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The History of Gulgong

Gold in the Leads

Gulgongís gold rush began in 1870, almost twenty years after the finds at Ophir, the Turon River and Hill End. During that time, prospectors scoured the surrounding country and a few staked claims that yielded little.

One of these, Joseph Dietz, searched in the area around Gulgong for several years before his employee, Tom Saunders, found significant traces of gold at Red Hill, in the heart of the present town.

The Gulgong find has been called the last of the small manís gold rushes, because large amounts of gold were close enough to the surface to be mined with hand tools, rather than the heavy machinery needed for deep reef gold.

The gold was washed, over eons, from quartz at the peak of Red Hill. From there it was pushed down the small streams that led off in all directions, became mixed with silt and plants and mud, and was eventually covered over.

The prospectorís task was to find the leads, track their twist and turns, and discover the levels at which the gold had been spread. Even for experts, it was a daunting task, over an area covering hundreds of square kilometres. For amateurs it could be a futile gamble.

Spreading the Field

There were many willing to try their luck. Thousands had tracked gold finds through the Australian colonies, in the process learning that mining was hard work, conditions were primitive and the chances of success were slim. Many of those who came to Gulgong were married and had families. Some had been born on one goldfield or another.

Chances are that few of the Gulgong miners had wild dreams of fortune, like those who had flocked to Ophir almost a generation earlier. But those who arrived first could stake the best claims. And the other fields were losing their promise.

No wonder, then, that within a year or so of the Gulgong find, the area had a population of more than 10,000 people: not all in the present town, but spread for kilometres along the leads running from Red Hill, 'the head of the golden octopus'.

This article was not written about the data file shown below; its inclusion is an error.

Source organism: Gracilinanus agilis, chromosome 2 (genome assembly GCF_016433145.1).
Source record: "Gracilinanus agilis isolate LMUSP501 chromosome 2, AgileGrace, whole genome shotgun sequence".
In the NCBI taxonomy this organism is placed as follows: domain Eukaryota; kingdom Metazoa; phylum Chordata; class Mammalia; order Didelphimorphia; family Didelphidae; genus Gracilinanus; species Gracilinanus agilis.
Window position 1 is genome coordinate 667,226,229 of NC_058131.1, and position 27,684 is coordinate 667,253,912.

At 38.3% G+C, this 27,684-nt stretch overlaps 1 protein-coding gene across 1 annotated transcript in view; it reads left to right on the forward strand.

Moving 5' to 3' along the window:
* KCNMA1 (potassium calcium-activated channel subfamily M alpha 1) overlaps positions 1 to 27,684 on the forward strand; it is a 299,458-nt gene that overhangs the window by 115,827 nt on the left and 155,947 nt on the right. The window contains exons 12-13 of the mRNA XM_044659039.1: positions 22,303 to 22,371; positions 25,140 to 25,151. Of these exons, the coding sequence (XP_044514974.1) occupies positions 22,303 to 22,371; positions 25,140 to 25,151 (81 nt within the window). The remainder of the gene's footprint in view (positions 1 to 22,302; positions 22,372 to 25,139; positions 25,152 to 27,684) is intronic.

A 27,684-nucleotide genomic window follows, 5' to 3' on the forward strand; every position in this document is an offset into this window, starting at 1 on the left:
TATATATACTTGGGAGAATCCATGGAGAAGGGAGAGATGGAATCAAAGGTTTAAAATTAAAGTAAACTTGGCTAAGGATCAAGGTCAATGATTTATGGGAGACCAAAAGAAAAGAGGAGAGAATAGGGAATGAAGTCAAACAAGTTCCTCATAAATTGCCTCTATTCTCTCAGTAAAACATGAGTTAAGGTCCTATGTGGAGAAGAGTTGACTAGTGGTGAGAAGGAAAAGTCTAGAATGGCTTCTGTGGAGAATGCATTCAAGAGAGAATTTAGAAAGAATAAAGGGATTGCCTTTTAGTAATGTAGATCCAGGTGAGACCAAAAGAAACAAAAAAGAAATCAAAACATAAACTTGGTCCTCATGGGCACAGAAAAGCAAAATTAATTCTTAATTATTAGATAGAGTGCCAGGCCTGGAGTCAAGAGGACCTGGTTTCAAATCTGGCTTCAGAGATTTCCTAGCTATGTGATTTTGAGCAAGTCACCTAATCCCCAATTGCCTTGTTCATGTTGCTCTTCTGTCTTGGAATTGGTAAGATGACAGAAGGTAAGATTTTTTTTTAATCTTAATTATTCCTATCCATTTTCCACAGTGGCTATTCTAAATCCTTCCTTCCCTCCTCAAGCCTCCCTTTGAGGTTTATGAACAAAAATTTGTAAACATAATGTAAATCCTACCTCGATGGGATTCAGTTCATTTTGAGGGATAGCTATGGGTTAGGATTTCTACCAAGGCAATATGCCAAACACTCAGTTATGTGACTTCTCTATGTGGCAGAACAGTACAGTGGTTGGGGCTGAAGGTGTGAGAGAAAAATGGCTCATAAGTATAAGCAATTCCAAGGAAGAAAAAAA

The names of the leads, and the roads to them, give some idea of the feelings of the miners: Eureka, Happy Valley, Coming Event, Star; along with Perseverance, Nil Desperandum and Gamblerís Retreat. Some of these names can still be seen along the roads leading in to Gulgong town.

The gold field reached further when discoveries were made at Canadian Lead, between Gulgong and Home Rule, in 1871, and at Home Rule itself in 1872. New prospectors arrived, and others moved from the Gulgong leads that had been worked out.

bark hut

Living Under Bark

In the restless search for gold, little appeared permanent. Arriving with tents, most prospectors built huts of bark and poles, lining them with canvas, hessian and newspapers. The first Gulgong hospital was built of bark, as were the churches, public houses and stores. Signs of substance and prosperity came to Gulgong by 1872, with weatherboard buildings forming uneven lines along Queen Street (now Mayne Street) and Medley Street.

There were commercial centres at all the main leads. In January 1872, 4 boarding houses, 2 stores, a public house and a hay and corn store were being built at Canadian Lead. In November of that year the Shamrock Theatre at Home Rule was for sale, complete with scenery, chandeliers, and seating for 700 people.

But these buildings rarely survived after a lead was worked out. The more substantial ones were dismantled by owners or neighbours, and moved to the next gold field or paddock. The bark humpies slowly collapsed. Within a year or two there would be little sign of the rush that had once occurred.

After the Rush

Within five years most of the leads had been worked out. By 1880 the rush had definitely ended, and the deeper reef gold proved too expensive to recover profitably. The diggers moved on, and Gulgong shrank to a tiny hub.

Gulgong had no river, like most successful farming towns, and the remaining residents could be expected to move to, say, Guntawang, on the Cudgegong River and a few miles to the west. Yet, unlike nearby Home Rule and Hill End, Gulgong has survived for almost 130 years, supported by farmers, pastoralists, miners and wine makers.

Today Gulgong and its surroundings present a unique cross-section of Australian history.

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